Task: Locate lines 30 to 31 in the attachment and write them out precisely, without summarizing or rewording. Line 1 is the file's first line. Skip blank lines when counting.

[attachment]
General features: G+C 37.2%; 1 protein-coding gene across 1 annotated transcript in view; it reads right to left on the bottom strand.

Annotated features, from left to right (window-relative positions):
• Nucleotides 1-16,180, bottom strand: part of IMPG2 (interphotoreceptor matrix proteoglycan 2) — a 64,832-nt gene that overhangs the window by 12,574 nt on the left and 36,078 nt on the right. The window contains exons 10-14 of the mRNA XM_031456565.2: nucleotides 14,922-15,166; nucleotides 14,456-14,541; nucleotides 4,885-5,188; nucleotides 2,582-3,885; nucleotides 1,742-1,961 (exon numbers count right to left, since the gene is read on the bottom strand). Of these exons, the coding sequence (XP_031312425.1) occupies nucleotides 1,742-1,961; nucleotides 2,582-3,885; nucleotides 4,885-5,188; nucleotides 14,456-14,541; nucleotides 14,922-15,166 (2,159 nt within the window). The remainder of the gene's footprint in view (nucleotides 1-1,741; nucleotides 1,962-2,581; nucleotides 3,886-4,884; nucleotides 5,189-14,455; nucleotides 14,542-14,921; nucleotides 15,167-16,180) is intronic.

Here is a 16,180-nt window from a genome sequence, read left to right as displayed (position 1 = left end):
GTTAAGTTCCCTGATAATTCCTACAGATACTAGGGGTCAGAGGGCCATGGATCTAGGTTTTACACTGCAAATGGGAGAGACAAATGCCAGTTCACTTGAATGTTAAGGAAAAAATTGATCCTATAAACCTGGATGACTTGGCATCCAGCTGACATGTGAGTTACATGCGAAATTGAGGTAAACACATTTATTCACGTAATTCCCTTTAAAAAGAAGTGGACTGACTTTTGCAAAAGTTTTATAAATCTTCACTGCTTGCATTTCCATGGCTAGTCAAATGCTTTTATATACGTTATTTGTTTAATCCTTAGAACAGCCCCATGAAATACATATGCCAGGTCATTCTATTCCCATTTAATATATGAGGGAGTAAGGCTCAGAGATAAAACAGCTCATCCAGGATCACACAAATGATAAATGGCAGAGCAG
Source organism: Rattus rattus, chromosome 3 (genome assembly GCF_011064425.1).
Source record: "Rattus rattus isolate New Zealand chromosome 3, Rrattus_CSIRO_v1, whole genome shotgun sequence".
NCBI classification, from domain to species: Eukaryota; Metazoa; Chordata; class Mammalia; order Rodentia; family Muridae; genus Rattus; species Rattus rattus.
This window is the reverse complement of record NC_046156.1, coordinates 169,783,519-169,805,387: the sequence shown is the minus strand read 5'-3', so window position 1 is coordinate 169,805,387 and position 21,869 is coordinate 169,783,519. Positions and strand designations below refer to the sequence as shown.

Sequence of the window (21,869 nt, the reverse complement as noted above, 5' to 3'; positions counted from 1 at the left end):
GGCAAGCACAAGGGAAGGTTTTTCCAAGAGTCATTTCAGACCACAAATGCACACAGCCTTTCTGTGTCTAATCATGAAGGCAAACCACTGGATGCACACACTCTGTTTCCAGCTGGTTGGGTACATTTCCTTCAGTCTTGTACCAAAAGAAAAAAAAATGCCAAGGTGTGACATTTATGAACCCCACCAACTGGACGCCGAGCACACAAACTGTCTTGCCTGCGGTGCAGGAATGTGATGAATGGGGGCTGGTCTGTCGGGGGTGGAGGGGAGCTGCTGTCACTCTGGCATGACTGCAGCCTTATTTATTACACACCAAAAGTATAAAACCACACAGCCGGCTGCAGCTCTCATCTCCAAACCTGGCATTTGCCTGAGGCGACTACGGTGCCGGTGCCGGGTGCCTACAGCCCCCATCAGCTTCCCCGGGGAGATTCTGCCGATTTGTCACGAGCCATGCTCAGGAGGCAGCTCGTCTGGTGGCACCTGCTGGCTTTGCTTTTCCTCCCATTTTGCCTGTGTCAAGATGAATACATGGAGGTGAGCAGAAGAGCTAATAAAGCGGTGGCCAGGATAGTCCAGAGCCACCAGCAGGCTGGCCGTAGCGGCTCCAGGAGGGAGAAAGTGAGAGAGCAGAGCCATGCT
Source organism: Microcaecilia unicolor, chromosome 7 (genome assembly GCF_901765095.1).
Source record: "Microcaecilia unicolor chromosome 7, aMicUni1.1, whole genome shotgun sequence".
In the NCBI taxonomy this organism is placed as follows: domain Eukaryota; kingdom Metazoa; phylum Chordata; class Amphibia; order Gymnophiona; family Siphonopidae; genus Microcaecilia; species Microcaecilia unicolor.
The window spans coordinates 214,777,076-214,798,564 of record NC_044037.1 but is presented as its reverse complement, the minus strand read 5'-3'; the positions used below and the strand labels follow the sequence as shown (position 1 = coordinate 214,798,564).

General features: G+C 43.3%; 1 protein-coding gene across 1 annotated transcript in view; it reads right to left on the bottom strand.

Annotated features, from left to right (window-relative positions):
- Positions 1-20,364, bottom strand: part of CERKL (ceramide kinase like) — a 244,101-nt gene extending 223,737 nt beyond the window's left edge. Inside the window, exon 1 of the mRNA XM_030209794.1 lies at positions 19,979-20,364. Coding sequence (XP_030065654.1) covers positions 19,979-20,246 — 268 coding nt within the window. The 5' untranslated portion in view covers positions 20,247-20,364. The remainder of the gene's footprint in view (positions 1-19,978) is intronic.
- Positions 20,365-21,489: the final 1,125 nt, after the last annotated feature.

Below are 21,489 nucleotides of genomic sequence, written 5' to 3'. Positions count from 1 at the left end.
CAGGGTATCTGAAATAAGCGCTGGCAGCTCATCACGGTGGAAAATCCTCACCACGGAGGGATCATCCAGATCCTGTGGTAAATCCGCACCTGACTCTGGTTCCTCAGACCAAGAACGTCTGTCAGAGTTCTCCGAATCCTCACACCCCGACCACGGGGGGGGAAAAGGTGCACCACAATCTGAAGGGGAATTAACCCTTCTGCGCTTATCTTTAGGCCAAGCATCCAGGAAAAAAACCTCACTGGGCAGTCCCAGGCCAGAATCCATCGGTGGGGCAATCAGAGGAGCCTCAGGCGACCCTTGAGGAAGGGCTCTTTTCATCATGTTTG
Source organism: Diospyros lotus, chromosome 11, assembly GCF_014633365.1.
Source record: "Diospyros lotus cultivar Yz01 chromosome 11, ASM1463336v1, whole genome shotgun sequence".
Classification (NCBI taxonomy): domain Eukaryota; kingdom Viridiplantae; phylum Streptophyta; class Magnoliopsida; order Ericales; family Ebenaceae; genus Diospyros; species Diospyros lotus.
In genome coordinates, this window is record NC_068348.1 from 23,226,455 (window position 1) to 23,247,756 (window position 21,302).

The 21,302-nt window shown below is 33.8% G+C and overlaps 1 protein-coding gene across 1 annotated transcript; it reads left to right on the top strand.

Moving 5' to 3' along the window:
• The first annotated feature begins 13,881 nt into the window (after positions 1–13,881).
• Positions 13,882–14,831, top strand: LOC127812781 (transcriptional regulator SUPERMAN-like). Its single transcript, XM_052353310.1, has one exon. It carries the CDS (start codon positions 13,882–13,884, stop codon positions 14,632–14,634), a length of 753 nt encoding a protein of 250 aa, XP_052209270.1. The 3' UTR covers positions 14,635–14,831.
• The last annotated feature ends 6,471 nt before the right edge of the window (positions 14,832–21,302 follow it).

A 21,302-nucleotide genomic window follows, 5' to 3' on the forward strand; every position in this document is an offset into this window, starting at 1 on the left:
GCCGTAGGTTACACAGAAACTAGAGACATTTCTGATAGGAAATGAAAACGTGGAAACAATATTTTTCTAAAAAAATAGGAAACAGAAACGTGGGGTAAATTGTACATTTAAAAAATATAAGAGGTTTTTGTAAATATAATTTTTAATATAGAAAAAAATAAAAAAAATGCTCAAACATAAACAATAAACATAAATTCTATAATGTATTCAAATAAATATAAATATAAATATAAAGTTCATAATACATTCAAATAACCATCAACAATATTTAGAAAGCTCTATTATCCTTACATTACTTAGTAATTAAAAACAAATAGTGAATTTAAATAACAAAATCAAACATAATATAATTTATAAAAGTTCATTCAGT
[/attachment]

• The last annotated feature ends 6,471 nt before the right edge of the window (positions 14,832–21,302 follow it).

A 21,302-nucleotide genomic window follows, 5' to 3' on the forward strand; every position in this document is an offset into this window, starting at 1 on the left: